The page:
Daniel Preston, who took these pictures, says that his family sometimes used a different Middlewich butchers shop: 'We were more likely to go to Harold Mann's for our 12s 6d worth of roast beef for Sunday dinner. I bet you can't even feed the dog these days for 12s 6d.'
David Graham remembers working for Fittons as a butchers boy in the mid-sixties and Dawn Hunter says she used to go into the shop to buy tripe for her Nan's dog. Presumably for a lot less than 12s 6d..
Geraldine Williams thinks that the Fitton's butchers business went back quite a long way:
'We moved back to Middlewich in 1947 and my Mother always bought our meat from Fitton's. However, Sid was roughly the same age as my parents, so presumably his father had the business before him. Sid lived in a farm/smallholding just over the Station Bridge at Winsford, so maybe this supplied the meat.'
But, sadly, our memories of this one time show piece will always be tinged with sadness when we remember the fate of those splendid tiles.
Chris Koons: 'Those picture tiles were hand-painted antiques and  I couldn't believe it when we found out they'd been smashed. If I remember rightly, there was a bit of a hold up to the remodelling of the shop from a butchers  to a video store, while  the Heritage Society tried to save the tiles. Then, suddenly, all of them had been 'accidentally' smashed and the remodelling was back on track. Stupid, ignorant people'.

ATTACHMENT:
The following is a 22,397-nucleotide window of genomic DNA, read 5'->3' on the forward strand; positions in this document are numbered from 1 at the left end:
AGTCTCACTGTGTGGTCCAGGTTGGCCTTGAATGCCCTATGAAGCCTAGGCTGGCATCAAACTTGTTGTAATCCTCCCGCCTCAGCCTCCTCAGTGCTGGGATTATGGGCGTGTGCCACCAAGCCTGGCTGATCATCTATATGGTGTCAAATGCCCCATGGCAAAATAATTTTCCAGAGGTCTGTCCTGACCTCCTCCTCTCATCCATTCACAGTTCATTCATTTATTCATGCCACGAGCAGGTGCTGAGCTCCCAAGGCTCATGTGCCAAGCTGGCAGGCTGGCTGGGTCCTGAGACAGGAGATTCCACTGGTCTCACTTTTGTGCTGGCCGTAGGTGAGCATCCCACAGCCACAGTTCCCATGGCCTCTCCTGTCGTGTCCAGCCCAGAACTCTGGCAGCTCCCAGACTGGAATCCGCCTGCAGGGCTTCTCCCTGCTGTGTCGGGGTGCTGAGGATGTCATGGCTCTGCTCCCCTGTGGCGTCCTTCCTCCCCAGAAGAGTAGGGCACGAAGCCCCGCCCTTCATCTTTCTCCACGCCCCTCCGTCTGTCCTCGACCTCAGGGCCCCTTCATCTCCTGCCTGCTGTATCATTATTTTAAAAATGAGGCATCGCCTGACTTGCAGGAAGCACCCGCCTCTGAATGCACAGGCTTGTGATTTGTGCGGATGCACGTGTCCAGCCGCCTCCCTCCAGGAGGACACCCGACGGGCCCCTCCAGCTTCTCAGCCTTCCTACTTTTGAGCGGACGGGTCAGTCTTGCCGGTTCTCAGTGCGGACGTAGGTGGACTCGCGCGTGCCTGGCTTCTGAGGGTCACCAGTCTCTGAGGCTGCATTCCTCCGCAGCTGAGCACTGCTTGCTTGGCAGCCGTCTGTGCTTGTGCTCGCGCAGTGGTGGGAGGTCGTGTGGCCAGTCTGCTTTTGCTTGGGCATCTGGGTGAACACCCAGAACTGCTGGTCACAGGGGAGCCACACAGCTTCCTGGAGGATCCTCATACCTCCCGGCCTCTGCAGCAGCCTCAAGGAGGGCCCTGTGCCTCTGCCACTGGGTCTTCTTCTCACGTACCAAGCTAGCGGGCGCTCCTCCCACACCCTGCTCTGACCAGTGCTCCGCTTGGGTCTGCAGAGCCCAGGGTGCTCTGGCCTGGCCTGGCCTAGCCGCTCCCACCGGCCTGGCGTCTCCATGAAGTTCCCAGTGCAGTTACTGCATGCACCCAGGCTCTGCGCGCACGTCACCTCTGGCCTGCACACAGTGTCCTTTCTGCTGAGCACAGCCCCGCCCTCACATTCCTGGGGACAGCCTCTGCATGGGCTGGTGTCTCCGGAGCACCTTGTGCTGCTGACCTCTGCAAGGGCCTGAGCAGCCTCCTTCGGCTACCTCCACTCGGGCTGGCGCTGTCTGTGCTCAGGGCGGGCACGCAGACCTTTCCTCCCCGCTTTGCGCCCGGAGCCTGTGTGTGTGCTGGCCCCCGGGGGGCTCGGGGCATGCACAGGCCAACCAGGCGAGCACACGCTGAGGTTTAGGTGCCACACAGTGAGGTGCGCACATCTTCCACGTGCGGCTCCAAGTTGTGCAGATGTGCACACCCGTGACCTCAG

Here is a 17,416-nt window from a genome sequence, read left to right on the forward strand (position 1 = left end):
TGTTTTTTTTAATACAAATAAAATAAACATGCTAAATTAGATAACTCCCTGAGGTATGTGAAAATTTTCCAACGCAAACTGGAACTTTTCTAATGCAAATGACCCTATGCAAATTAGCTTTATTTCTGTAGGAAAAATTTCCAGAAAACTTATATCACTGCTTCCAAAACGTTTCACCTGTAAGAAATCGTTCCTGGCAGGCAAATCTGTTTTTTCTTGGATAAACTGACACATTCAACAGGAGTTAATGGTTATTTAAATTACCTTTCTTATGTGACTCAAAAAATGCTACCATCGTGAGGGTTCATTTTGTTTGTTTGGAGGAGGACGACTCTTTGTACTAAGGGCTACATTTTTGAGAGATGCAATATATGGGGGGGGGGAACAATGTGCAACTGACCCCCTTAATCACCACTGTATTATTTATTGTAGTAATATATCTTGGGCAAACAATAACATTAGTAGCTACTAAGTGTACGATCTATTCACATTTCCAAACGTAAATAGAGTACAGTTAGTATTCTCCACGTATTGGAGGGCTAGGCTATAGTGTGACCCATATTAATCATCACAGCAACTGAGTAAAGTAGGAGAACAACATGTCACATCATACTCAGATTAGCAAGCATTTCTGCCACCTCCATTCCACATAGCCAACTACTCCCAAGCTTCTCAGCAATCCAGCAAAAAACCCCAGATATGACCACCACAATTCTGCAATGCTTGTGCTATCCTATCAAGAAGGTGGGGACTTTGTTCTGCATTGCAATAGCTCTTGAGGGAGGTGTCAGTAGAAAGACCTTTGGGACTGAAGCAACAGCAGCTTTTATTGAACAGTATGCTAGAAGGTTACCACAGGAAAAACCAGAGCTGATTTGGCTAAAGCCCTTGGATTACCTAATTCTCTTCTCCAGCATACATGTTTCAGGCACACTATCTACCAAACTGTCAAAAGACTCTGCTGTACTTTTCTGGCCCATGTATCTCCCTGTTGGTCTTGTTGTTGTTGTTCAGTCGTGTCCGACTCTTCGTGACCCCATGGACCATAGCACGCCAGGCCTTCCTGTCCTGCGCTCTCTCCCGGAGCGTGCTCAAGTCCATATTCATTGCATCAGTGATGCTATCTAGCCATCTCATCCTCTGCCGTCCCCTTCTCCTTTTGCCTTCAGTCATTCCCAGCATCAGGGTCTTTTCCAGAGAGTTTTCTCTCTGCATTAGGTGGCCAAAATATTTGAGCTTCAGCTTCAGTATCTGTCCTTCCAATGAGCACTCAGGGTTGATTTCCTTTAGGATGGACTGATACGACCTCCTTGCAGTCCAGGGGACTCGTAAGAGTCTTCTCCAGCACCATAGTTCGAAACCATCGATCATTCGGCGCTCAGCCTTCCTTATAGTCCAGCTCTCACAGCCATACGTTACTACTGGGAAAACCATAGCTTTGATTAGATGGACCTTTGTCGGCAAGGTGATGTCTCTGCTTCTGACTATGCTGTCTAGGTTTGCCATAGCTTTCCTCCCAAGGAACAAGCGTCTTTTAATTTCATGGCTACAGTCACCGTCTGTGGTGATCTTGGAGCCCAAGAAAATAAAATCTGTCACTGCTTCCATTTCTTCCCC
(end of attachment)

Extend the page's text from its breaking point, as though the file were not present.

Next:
Stupid, ignorant people indeed.
I have one personal memory of Vernon's, which comes under the 'now it can be told' category and  must date back to the shop's final days, just before it closed at the end of the eighties.
The Sunday trading laws were very strict then. In fact there wasn't any Sunday trading. But, just before Christmas, Vernon's would  let it be known that they were taking orders for meat for the festive season.
Everyone, including us, would place our orders and pick them up from the side door of the shop on the Sunday before Christmas in a very hush-hush black market operation which was one of the worst-kept 'secrets' in Middlewich at that time.
The shop is now occupied by the Balti Spice Takeaway and the frontage is covered in cheap wooden cladding. This does look slightly better than it did under previous ownership, when it was painted green and red and was forever falling off, but it looks like a codge-up all the same.

Faded Glory: The Balti Spice Take Away in December 2011.
 Note, to the right, the NatWest Bank which has now closed, leaving Middlewich with
just one bank. Another sign of the times.

As far as I know, the original tiling is still there, under all that wooden nonsense and it would surely be a reasonably simple matter to remove the tiles which say 'MEAT PURVEYORS'* and replace them with plain ones (keeping the originals for possible future use) or even ones that say BALTI SPICE in the original style.